In a few weeks, we will celebrate a birthday. I still remember the phone call. She had arrived. Something was very wrong.
In the weeks and months that followed, I scoured the Internet for some hope — something to tell me that it wasn’t as bad as they said it was. I found little solace and a whole lot of pain for her future — physical pain for her and emotional pain for everyone who was trying to come to grips with the prognosis. My best friend’s daughter C was born with a rare genetic disorder known as Epidermolysis Bullosa — specifically, a type known as Recessive Dystrophic. RDEB. Her skin was like paper. Like butterfly wings.
Two years later, my youngest was born. Physically, he was perfect, save for the broken collar bone he sustained during delivery. His disorder was silent. Invisible. Of course, after the diagnosis, I looked back and it all made sense. All the “quirks” — my little Max had Asperger’s Syndrome.
My heart broke. The more I learned, the more I worried about what life was going to hold for him. They told me he couldn’t connect, that he would have a very hard time forming relationships.
For many years now, we have embraced living here in Aspie-Land. We focus on the strengths, and I couldn’t imagine Max being any other way than he is. However, I have often had this little nagging tug at my heart. “Will he one day be able to love? To have a family, if he wants to? Will there be anyone else who understands him?”
Funny how the universe sometimes answers your questions in the most amazing and unexpected ways.
Three months ago, we went through some major life changes. I separated from my husband and we moved back to my hometown. In fact, we moved in with my best friend.
As anyone who’s got experience with the spectrum knows, change can be one of the biggest challenges we face. I fully expected Max and me to be completely insane by the time all was said and done.
Then something happened. The first month, I noticed that Max wasn’t melting down. In fact, he was holding it together better than anyone else. He had been hanging out with C.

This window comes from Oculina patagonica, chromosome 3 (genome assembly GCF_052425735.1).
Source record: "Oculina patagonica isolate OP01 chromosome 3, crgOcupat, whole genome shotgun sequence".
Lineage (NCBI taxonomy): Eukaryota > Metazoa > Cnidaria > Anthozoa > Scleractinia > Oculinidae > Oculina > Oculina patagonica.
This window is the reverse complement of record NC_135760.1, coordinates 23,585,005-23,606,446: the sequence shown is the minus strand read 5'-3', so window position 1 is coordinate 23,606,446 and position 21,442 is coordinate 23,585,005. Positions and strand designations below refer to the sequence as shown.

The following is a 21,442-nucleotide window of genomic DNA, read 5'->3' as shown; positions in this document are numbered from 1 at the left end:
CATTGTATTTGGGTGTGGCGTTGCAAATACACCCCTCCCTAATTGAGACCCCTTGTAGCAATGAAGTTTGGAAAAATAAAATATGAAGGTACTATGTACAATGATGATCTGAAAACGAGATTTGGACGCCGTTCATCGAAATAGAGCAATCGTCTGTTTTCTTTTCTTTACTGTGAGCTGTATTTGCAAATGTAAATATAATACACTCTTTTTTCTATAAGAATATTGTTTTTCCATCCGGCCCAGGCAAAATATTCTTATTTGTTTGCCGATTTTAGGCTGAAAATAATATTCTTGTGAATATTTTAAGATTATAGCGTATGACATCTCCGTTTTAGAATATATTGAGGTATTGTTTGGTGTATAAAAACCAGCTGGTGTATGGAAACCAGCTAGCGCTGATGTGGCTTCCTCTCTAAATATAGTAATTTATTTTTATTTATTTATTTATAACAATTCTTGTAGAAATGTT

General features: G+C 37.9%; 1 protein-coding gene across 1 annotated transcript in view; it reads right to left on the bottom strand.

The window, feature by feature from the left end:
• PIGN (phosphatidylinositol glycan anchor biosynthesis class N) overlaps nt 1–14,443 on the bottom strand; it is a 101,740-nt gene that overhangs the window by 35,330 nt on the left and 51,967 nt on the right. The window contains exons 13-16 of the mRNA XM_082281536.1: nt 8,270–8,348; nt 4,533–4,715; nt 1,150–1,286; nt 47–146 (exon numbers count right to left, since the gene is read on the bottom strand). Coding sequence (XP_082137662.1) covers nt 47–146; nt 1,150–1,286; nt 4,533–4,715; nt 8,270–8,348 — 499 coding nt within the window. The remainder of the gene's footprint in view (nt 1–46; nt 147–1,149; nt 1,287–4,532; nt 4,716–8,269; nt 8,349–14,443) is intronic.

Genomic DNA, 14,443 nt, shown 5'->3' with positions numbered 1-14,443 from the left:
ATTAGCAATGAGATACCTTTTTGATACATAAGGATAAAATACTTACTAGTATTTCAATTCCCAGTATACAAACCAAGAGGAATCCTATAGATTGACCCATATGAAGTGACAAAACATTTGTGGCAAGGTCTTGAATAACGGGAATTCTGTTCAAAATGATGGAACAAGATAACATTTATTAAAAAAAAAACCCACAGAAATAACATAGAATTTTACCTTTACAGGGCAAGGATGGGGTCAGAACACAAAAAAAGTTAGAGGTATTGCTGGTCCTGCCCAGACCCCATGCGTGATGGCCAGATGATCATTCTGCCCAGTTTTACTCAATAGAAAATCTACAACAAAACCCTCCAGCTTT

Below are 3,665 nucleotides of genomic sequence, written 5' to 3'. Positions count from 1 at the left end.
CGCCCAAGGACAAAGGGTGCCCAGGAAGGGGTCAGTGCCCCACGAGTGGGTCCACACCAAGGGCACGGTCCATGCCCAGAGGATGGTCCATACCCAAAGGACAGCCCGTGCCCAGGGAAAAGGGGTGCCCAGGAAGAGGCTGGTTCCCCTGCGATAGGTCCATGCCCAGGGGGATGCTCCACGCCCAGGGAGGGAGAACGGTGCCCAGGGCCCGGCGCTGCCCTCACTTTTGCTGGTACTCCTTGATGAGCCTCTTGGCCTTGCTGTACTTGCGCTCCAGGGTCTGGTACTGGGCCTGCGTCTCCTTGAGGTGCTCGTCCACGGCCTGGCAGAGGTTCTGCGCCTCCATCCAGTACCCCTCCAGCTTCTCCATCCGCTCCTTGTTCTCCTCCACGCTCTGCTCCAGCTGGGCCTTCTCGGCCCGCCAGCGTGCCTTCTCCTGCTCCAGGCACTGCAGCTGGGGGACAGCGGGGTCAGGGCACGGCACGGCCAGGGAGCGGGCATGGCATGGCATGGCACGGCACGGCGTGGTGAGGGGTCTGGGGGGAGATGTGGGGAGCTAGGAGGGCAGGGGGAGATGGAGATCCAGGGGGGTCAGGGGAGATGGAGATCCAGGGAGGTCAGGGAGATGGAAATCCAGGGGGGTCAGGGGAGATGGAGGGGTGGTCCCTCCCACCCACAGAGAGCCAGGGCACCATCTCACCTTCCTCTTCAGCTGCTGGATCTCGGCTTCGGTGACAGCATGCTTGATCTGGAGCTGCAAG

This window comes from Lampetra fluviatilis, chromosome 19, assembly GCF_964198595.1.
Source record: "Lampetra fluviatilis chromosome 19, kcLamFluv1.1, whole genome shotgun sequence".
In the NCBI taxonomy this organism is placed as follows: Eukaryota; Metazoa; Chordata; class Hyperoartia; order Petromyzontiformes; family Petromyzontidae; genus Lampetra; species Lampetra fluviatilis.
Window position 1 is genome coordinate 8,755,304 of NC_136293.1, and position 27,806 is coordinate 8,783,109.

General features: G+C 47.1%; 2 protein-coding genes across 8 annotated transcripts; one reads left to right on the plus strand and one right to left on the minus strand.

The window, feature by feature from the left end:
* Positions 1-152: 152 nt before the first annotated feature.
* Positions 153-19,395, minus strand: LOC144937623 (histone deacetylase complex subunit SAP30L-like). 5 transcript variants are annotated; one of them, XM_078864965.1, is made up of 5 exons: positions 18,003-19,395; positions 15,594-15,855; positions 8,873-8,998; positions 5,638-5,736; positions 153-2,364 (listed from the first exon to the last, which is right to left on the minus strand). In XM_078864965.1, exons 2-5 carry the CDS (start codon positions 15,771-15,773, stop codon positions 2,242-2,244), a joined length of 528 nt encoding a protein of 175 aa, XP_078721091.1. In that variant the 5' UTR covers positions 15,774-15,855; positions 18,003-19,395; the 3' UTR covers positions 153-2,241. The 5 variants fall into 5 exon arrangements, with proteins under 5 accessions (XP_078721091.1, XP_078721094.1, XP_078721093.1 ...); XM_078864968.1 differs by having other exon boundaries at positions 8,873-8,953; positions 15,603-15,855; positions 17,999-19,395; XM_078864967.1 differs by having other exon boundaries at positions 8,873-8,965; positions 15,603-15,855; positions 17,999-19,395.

In the last couple of years, her health had declined to a point that she was often bed-bound. She slept a lot. She was angry at how much she was sleeping. She was in a lot of pain.
In a conversation one night, we were talking about how she had vocalized her fears that she was going to die without knowing love in the “romantic” sense. She told me one time that she had asked a boy out on a date and had been rejected. It hurt so bad that she never wanted to do that again. This beautiful young lady feared that she would never have a boyfriend. I remarked that maybe Max should take her out on a date. It was really just a passing thought, but as I pondered it, I realized that it was actually not a bad idea.
They seemed to be perfect for each other’s emotional and physical health. Max is very gentle and is content to sit still for hours by her bed while folding Origami or watching funny videos. C is supportive of his artwork and doesn’t mind him going on for hours about science or video games.
I proposed the idea to Max about asking C out on a date. He was all about it. I just assumed it would be a nice little date between friends and would give C some happiness.
I had no idea what was about to blossom.
It has been two months or so since Max asked her out on a date. In that time, I have watched in awe as my little Max makes her meals, helps her put on gowns or her Forever Lazy over the bandages, checks in on her often to see if she needs anything, and sometimes sits by her bed as she falls asleep. He asks for nothing in return but her company and smile.
Meanwhile, C is in a better place than we’ve seen her in a very long time. She takes less pain medication, sleeps less, and feels compelled to get up and do things. She has a reason to keep fighting and there is a lot of laughter and joy. She told me that she has never been so happy in her whole life.
On Valentine’s Day, Max got down on his knee in the middle of IHOP and proposed to her. We plan to have a small ceremony for them in the backyard.
Now, I look at my son and see a glimpse of the man he will one day become. A caring husband, perhaps a father. I know now that he is capable of more pure love than many of the NT folks I know. He is assuring that his best friend’s dreams will come true. He is prolonging her life and making sure that it is filled with love and tenderness.
What was that about Aspies never connecting? I think he’s pretty darn connected. In fact, Max is my hero.
About the Author: Holly is a mother of three — one girl and two boys — ages 16, 15 and 13. She is an Aspie who also has ADHD and PTSD. She was diagnosed late in life and is a veteran Army Medic. Currently, she is back in school, pursuing her Psychology degree. The Caterpillar and the Butterfly: A Love Story was written expressly for Autism and Empathy.